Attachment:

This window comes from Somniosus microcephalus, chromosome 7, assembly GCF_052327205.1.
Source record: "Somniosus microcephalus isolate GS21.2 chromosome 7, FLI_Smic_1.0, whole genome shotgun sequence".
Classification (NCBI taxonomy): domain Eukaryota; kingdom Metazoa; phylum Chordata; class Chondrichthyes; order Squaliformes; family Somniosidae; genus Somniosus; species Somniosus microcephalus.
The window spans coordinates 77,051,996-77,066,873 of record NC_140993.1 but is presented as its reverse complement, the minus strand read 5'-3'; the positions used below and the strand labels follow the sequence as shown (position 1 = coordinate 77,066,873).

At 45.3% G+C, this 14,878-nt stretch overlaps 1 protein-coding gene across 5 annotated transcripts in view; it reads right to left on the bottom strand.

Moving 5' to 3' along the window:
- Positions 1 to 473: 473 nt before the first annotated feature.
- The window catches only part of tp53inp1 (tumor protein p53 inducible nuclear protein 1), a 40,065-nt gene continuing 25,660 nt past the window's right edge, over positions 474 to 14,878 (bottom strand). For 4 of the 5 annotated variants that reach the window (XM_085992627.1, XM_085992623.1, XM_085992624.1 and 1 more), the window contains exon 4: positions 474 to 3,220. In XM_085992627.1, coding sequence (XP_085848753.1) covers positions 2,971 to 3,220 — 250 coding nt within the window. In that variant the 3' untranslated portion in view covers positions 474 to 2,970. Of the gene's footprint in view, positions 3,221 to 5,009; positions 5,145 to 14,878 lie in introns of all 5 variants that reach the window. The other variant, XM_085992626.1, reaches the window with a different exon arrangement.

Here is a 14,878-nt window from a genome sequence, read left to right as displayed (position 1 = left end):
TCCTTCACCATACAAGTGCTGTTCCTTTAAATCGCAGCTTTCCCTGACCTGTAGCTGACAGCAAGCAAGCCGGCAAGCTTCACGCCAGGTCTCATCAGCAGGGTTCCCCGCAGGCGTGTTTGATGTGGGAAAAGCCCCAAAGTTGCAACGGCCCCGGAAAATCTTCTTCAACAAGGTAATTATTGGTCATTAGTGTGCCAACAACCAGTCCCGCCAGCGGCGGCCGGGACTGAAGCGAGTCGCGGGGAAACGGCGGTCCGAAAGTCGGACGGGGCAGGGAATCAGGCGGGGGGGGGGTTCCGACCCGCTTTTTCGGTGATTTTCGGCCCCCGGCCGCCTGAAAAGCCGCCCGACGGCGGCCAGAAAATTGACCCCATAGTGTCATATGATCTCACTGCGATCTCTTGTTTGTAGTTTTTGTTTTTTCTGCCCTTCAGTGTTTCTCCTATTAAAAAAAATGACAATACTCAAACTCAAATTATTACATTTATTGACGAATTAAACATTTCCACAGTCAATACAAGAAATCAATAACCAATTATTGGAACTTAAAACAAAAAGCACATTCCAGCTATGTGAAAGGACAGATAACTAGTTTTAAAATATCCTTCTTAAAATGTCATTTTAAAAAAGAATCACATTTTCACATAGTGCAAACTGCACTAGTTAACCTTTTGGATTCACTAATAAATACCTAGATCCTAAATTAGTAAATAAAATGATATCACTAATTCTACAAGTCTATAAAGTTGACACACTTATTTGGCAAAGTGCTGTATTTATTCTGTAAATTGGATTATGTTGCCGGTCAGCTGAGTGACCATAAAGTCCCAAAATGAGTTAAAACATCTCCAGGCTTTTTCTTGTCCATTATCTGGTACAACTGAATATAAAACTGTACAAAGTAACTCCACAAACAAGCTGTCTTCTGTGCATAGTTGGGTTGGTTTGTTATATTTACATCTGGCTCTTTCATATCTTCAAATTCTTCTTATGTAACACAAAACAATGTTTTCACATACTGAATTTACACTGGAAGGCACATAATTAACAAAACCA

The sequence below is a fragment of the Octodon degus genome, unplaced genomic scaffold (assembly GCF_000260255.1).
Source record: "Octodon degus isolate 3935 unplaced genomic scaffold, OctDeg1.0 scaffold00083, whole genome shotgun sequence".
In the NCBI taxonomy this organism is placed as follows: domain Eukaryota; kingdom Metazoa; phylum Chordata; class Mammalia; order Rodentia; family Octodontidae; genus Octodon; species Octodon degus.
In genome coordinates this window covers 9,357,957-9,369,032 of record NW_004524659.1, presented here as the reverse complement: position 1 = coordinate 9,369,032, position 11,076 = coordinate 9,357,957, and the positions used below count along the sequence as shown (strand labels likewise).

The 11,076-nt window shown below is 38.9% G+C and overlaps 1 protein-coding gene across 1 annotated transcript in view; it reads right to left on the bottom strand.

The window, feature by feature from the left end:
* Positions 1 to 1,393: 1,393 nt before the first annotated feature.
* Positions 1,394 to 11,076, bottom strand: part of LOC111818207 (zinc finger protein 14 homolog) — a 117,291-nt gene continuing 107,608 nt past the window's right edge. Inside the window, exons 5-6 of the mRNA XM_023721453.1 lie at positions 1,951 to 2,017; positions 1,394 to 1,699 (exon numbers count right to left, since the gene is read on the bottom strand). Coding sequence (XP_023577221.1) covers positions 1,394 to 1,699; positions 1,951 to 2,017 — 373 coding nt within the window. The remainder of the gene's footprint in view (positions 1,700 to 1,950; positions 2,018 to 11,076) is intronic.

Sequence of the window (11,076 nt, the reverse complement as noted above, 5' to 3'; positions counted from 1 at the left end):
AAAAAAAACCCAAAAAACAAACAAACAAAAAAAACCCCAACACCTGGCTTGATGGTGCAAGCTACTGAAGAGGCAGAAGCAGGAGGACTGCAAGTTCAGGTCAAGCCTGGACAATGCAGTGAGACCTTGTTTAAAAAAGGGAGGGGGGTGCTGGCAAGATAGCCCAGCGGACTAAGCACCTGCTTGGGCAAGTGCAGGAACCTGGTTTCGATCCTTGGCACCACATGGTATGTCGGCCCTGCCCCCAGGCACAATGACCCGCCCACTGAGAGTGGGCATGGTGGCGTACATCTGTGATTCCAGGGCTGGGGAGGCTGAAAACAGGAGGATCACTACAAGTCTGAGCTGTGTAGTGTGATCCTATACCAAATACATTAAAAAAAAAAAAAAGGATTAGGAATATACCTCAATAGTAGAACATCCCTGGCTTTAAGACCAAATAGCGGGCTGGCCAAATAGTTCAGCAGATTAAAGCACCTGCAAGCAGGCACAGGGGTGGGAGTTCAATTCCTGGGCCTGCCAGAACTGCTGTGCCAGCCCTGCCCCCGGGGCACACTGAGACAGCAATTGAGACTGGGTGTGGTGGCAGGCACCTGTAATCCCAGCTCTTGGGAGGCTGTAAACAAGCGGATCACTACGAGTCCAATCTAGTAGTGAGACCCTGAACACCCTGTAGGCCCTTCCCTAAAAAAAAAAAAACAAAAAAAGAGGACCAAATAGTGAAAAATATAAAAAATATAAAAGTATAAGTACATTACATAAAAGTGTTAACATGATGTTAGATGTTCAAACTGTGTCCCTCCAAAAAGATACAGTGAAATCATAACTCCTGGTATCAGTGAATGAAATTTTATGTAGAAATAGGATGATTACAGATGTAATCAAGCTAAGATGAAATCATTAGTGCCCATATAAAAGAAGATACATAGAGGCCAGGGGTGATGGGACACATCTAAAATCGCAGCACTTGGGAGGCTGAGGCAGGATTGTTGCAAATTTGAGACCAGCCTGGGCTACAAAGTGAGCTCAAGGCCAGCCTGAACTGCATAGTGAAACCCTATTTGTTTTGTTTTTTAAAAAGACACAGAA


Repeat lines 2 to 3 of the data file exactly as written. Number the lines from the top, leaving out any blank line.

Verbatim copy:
Source record: "Somniosus microcephalus isolate GS21.2 chromosome 7, FLI_Smic_1.0, whole genome shotgun sequence".
Classification (NCBI taxonomy): domain Eukaryota; kingdom Metazoa; phylum Chordata; class Chondrichthyes; order Squaliformes; family Somniosidae; genus Somniosus; species Somniosus microcephalus.